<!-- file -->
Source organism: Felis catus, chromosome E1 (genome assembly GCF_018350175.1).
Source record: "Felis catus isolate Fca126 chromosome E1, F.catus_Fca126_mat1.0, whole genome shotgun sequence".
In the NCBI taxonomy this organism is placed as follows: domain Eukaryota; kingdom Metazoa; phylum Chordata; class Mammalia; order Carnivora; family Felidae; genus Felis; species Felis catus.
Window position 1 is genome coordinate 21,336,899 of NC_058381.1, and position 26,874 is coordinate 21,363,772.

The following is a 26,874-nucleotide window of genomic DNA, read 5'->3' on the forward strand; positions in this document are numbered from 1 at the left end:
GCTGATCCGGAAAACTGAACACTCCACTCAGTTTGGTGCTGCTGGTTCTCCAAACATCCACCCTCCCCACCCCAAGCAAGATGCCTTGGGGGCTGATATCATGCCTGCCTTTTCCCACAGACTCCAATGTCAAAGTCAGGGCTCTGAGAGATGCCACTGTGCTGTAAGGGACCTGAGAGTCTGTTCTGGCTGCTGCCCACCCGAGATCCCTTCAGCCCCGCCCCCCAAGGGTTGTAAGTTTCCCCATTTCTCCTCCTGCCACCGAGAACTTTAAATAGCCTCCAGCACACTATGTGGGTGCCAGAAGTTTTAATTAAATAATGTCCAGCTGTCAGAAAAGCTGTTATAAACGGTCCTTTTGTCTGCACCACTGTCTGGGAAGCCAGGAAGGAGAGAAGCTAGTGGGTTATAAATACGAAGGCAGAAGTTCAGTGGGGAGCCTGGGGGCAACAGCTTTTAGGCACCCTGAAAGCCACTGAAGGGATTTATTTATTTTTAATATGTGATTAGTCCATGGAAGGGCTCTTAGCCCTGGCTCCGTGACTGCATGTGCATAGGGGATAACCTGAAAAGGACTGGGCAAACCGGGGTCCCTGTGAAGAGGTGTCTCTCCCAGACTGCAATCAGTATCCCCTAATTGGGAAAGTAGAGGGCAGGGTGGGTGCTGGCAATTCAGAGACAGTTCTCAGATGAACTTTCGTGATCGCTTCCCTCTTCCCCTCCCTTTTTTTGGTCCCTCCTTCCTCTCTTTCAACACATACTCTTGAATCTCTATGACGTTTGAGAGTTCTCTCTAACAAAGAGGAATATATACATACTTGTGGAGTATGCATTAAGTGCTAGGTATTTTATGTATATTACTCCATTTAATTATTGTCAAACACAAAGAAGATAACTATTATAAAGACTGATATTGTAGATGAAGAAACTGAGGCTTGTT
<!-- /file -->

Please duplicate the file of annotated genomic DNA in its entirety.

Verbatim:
Source organism: Felis catus, chromosome E1 (genome assembly GCF_018350175.1).
Source record: "Felis catus isolate Fca126 chromosome E1, F.catus_Fca126_mat1.0, whole genome shotgun sequence".
In the NCBI taxonomy this organism is placed as follows: domain Eukaryota; kingdom Metazoa; phylum Chordata; class Mammalia; order Carnivora; family Felidae; genus Felis; species Felis catus.
Window position 1 is genome coordinate 21,336,899 of NC_058381.1, and position 26,874 is coordinate 21,363,772.

The following is a 26,874-nucleotide window of genomic DNA, read 5'->3' on the forward strand; positions in this document are numbered from 1 at the left end:
GCTGATCCGGAAAACTGAACACTCCACTCAGTTTGGTGCTGCTGGTTCTCCAAACATCCACCCTCCCCACCCCAAGCAAGATGCCTTGGGGGCTGATATCATGCCTGCCTTTTCCCACAGACTCCAATGTCAAAGTCAGGGCTCTGAGAGATGCCACTGTGCTGTAAGGGACCTGAGAGTCTGTTCTGGCTGCTGCCCACCCGAGATCCCTTCAGCCCCGCCCCCCAAGGGTTGTAAGTTTCCCCATTTCTCCTCCTGCCACCGAGAACTTTAAATAGCCTCCAGCACACTATGTGGGTGCCAGAAGTTTTAATTAAATAATGTCCAGCTGTCAGAAAAGCTGTTATAAACGGTCCTTTTGTCTGCACCACTGTCTGGGAAGCCAGGAAGGAGAGAAGCTAGTGGGTTATAAATACGAAGGCAGAAGTTCAGTGGGGAGCCTGGGGGCAACAGCTTTTAGGCACCCTGAAAGCCACTGAAGGGATTTATTTATTTTTAATATGTGATTAGTCCATGGAAGGGCTCTTAGCCCTGGCTCCGTGACTGCATGTGCATAGGGGATAACCTGAAAAGGACTGGGCAAACCGGGGTCCCTGTGAAGAGGTGTCTCTCCCAGACTGCAATCAGTATCCCCTAATTGGGAAAGTAGAGGGCAGGGTGGGTGCTGGCAATTCAGAGACAGTTCTCAGATGAACTTTCGTGATCGCTTCCCTCTTCCCCTCCCTTTTTTTGGTCCCTCCTTCCTCTCTTTCAACACATACTCTTGAATCTCTATGACGTTTGAGAGTTCTCTCTAACAAAGAGGAATATATACATACTTGTGGAGTATGCATTAAGTGCTAGGTATTTTATGTATATTACTCCATTTAATTATTGTCAAACACAAAGAAGATAACTATTATAAAGACTGATATTGTAGATGAAGAAACTGAGGCTTGTT